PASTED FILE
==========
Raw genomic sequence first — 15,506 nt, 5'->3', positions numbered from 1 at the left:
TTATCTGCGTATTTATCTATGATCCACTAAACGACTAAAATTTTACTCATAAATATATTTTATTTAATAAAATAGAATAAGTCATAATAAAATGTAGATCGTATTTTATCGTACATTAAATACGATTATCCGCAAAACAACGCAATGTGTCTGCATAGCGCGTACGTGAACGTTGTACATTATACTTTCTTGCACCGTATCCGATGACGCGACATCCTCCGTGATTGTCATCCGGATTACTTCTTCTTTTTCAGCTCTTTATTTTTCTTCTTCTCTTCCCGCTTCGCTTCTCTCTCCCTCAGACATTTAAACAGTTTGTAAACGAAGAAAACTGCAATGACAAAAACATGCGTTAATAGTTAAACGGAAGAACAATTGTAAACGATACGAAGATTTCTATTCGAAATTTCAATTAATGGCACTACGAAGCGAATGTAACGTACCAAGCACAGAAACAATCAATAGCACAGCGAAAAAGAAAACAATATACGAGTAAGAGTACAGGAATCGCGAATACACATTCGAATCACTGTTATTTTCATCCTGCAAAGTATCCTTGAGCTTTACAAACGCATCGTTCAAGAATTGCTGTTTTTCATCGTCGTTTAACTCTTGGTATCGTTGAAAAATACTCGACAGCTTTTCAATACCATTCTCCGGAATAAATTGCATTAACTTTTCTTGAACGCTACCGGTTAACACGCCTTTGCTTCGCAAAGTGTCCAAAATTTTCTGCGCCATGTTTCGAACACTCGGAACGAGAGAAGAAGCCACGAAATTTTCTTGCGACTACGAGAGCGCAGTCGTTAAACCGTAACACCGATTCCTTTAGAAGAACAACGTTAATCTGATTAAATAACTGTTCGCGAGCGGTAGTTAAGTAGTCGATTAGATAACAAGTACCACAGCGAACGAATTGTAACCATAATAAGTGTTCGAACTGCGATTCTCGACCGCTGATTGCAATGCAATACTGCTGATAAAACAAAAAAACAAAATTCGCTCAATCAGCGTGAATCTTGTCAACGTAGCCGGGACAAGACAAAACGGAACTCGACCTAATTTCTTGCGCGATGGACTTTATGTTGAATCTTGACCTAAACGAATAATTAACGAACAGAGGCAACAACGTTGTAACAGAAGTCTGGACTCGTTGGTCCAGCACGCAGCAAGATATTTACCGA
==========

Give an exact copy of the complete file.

Raw genomic sequence first — 15,506 nt, 5'->3', positions numbered from 1 at the left:
TTATCTGCGTATTTATCTATGATCCACTAAACGACTAAAATTTTACTCATAAATATATTTTATTTAATAAAATAGAATAAGTCATAATAAAATGTAGATCGTATTTTATCGTACATTAAATACGATTATCCGCAAAACAACGCAATGTGTCTGCATAGCGCGTACGTGAACGTTGTACATTATACTTTCTTGCACCGTATCCGATGACGCGACATCCTCCGTGATTGTCATCCGGATTACTTCTTCTTTTTCAGCTCTTTATTTTTCTTCTTCTCTTCCCGCTTCGCTTCTCTCTCCCTCAGACATTTAAACAGTTTGTAAACGAAGAAAACTGCAATGACAAAAACATGCGTTAATAGTTAAACGGAAGAACAATTGTAAACGATACGAAGATTTCTATTCGAAATTTCAATTAATGGCACTACGAAGCGAATGTAACGTACCAAGCACAGAAACAATCAATAGCACAGCGAAAAAGAAAACAATATACGAGTAAGAGTACAGGAATCGCGAATACACATTCGAATCACTGTTATTTTCATCCTGCAAAGTATCCTTGAGCTTTACAAACGCATCGTTCAAGAATTGCTGTTTTTCATCGTCGTTTAACTCTTGGTATCGTTGAAAAATACTCGACAGCTTTTCAATACCATTCTCCGGAATAAATTGCATTAACTTTTCTTGAACGCTACCGGTTAACACGCCTTTGCTTCGCAAAGTGTCCAAAATTTTCTGCGCCATGTTTCGAACACTCGGAACGAGAGAAGAAGCCACGAAATTTTCTTGCGACTACGAGAGCGCAGTCGTTAAACCGTAACACCGATTCCTTTAGAAGAACAACGTTAATCTGATTAAATAACTGTTCGCGAGCGGTAGTTAAGTAGTCGATTAGATAACAAGTACCACAGCGAACGAATTGTAACCATAATAAGTGTTCGAACTGCGATTCTCGACCGCTGATTGCAATGCAATACTGCTGATAAAACAAAAAAACAAAATTCGCTCAATCAGCGTGAATCTTGTCAACGTAGCCGGGACAAGACAAAACGGAACTCGACCTAATTTCTTGCGCGATGGACTTTATGTTGAATCTTGACCTAAACGAATAATTAACGAACAGAGGCAACAACGTTGTAACAGAAGTCTGGACTCGTTGGTCCAGCACGCAGCAAGATATTTACCGA